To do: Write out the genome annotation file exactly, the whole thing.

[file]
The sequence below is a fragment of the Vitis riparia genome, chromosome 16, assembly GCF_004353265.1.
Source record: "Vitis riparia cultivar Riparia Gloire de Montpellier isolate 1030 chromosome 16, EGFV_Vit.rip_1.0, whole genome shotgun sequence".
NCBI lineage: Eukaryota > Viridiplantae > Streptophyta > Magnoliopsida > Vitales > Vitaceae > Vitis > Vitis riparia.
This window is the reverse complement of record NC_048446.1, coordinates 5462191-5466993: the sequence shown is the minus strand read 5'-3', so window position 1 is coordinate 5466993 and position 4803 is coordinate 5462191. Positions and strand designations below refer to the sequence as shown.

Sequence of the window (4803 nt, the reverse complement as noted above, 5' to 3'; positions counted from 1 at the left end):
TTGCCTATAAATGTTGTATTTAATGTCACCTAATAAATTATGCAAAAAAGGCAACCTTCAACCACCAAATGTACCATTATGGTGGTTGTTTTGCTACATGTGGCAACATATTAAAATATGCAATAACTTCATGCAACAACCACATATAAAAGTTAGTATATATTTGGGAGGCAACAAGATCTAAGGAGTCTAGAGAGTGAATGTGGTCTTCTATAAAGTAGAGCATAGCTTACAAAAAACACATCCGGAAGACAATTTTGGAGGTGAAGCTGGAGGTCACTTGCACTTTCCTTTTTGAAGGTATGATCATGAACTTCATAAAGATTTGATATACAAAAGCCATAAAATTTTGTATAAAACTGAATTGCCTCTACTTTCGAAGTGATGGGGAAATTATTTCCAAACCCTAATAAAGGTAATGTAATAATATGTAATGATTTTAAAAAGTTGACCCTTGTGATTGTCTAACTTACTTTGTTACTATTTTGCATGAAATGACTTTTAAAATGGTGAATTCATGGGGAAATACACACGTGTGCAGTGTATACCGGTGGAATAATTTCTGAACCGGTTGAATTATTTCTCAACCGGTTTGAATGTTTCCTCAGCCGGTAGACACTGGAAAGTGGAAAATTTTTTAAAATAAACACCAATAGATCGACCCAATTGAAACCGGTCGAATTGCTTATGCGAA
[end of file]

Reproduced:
The sequence below is a fragment of the Vitis riparia genome, chromosome 16, assembly GCF_004353265.1.
Source record: "Vitis riparia cultivar Riparia Gloire de Montpellier isolate 1030 chromosome 16, EGFV_Vit.rip_1.0, whole genome shotgun sequence".
NCBI lineage: Eukaryota > Viridiplantae > Streptophyta > Magnoliopsida > Vitales > Vitaceae > Vitis > Vitis riparia.
This window is the reverse complement of record NC_048446.1, coordinates 5462191-5466993: the sequence shown is the minus strand read 5'-3', so window position 1 is coordinate 5466993 and position 4803 is coordinate 5462191. Positions and strand designations below refer to the sequence as shown.

Sequence of the window (4803 nt, the reverse complement as noted above, 5' to 3'; positions counted from 1 at the left end):
TTGCCTATAAATGTTGTATTTAATGTCACCTAATAAATTATGCAAAAAAGGCAACCTTCAACCACCAAATGTACCATTATGGTGGTTGTTTTGCTACATGTGGCAACATATTAAAATATGCAATAACTTCATGCAACAACCACATATAAAAGTTAGTATATATTTGGGAGGCAACAAGATCTAAGGAGTCTAGAGAGTGAATGTGGTCTTCTATAAAGTAGAGCATAGCTTACAAAAAACACATCCGGAAGACAATTTTGGAGGTGAAGCTGGAGGTCACTTGCACTTTCCTTTTTGAAGGTATGATCATGAACTTCATAAAGATTTGATATACAAAAGCCATAAAATTTTGTATAAAACTGAATTGCCTCTACTTTCGAAGTGATGGGGAAATTATTTCCAAACCCTAATAAAGGTAATGTAATAATATGTAATGATTTTAAAAAGTTGACCCTTGTGATTGTCTAACTTACTTTGTTACTATTTTGCATGAAATGACTTTTAAAATGGTGAATTCATGGGGAAATACACACGTGTGCAGTGTATACCGGTGGAATAATTTCTGAACCGGTTGAATTATTTCTCAACCGGTTTGAATGTTTCCTCAGCCGGTAGACACTGGAAAGTGGAAAATTTTTTAAAATAAACACCAATAGATCGACCCAATTGAAACCGGTCGAATTGCTTATGCGAA